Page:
Are Choice Books Here to Stay?


Sophie Keys

Freshman year English books with a mix of choice options, current core texts, and some retired core texts.

In Hamilton-Wenham Regional High School English classrooms, students are, on average, asked to read 4-6 books a year, and 1 to 2 of those texts are choice books. Some people complain about too many old, “outdated” texts with difficult words and un-relatable situations, while others complain about too many YA choice books that have not stood the test of time. 

However, after talking to various members of the English department, it became clear that the goal of the blended approach with core texts and supplements paired with some choice is meant to cater to all aspects of the English classroom.  

Mr. Robert Hickey, the head of the English department, said, “The idea is to create a balance between certain core texts that we think everybody should read, and then building off of that, asking ourselves what are some texts that students could choose from.”

The idea is to create a balance between certain core texts that we think everybody should read, and then building off of that, asking ourselves what are some texts that students could choose from.

— Mr. Robert Hickey

He continued saying, “We don’t want to be always telling kids what to read because that’s not going to make lifelong readers, but we also don’t want to lose the text that we think all students benefit from talking about together.”

The idea of a choice book unit is typically to provide a choice out of a list of 4-8 books with similar themes to the core text. The teachers have curated these books to provide a more modern perspective of the issues addressed in the core text. In contrast, the classics often require a lot of supplemental texts to critically understand and look at the novel’s outdated ideas or values. 

Hickey said, “The range of options (within a choice unit) allows us to say, if you want a classic text, there’s this, but there is also a more modern option with a text like All American Boys… kids find it very relevant. It’s kind of an attempt to not be one or the other (choice or classic) but be flexible and be more of a hybrid of the two.”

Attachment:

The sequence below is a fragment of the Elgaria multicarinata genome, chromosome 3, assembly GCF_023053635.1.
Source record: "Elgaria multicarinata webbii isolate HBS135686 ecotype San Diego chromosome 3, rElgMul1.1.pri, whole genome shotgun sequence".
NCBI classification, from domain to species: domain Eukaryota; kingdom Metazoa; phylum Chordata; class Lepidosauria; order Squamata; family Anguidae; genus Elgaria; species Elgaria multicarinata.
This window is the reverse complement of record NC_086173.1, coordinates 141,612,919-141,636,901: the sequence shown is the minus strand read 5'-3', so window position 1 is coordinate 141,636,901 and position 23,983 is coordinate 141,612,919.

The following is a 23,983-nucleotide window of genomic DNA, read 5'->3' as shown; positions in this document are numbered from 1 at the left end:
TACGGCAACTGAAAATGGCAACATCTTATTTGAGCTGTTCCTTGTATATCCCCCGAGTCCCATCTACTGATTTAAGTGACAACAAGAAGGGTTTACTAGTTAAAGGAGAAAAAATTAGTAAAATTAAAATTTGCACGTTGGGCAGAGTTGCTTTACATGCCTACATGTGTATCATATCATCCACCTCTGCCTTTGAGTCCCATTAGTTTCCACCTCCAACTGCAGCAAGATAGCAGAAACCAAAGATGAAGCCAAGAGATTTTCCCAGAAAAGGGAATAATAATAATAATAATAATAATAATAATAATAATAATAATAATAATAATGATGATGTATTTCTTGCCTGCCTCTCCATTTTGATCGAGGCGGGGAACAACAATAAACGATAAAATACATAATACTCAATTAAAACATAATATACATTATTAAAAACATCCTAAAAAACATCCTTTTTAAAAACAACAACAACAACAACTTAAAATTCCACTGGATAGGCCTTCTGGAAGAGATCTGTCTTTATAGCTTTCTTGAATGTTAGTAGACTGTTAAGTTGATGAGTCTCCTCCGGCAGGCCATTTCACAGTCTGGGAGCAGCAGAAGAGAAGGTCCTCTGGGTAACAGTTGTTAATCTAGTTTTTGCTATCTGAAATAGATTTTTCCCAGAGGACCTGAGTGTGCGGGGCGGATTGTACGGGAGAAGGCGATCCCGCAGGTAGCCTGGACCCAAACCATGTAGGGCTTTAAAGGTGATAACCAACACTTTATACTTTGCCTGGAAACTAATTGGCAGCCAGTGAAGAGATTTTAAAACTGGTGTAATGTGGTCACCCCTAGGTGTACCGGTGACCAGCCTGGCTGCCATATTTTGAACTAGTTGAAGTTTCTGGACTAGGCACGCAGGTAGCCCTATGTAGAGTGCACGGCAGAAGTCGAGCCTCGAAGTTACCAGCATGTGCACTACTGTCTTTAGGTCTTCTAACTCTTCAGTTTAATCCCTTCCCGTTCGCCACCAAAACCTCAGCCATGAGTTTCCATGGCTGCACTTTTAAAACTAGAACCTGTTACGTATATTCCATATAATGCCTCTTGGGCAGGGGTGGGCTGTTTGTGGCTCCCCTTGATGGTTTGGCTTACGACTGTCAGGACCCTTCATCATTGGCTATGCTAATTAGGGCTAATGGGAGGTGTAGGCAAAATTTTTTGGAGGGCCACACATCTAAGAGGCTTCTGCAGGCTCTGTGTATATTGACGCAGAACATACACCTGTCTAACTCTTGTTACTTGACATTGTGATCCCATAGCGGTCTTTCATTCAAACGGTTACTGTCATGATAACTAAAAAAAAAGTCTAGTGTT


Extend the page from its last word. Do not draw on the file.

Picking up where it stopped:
Students read All American Boys by Jason Reynolds and Brendan Kiely, a powerful modern choice book with a story relevant to current times. (Sophie Keys)

Within a choice unit, teachers can provide a range of options for students at different reading levels. Some students are ready to break down more complex texts, some are finding books that will draw them in and perhaps refelct on their own life. 

Hickey said, “I think that over a student’s high school English career they should get many texts that are going to stand the test of time, that are worth reading for both the plot and for the writing, but I would say there is also the goal that we need students to be willing to read. So, there might be some texts in their high school career that might not be considered a long-enduring text for the next 25 years or more, but that doesn’t make it less important.” 

Hickey also highlighted that choice books and small reading groups can be a powerful tool for student independence and ownership of reading and writing.  

He said, “I think this is something that builds off the philosophy of wanting kids to have some ownership of what they read. We find that with a lot of students being so busy, competing interests, and the rise of technology, we don’t just want students to come out of high school knowing how to read, but actually choosing to read is a really big goal of ours and a concern.”

Students feel the same way as teachers. Senior Ariel Greenberg said, “I really like when we do choice books. They allow so much more freedom. Its nice to read a whole class text which all of us can talk about, but we also have the opportunity to choose something modern that relates to the core text, and even perhaps to us as well.”

Choice books can be utilized to test run powerful texts that could become a core text in the coming years. Student feedback about the books in the curriculum is always highly valued, and teachers specifically listen to feedback about the choice books they are offering using surveys and class discussions.

Hickey mentioned that one hope is for the English department to be one of the first to catch the “future classics,” books that will be powerful and stand the test of time. For example,  All the Light We Cannot See by Anthony Dorr was a summer reading choice book. The English department is watching this book closely to see if it will become a “future classic.”

The purpose of choice books is multifaceted, providing modern situations, authors, and perspectives, building up student independence and growing life-long readers.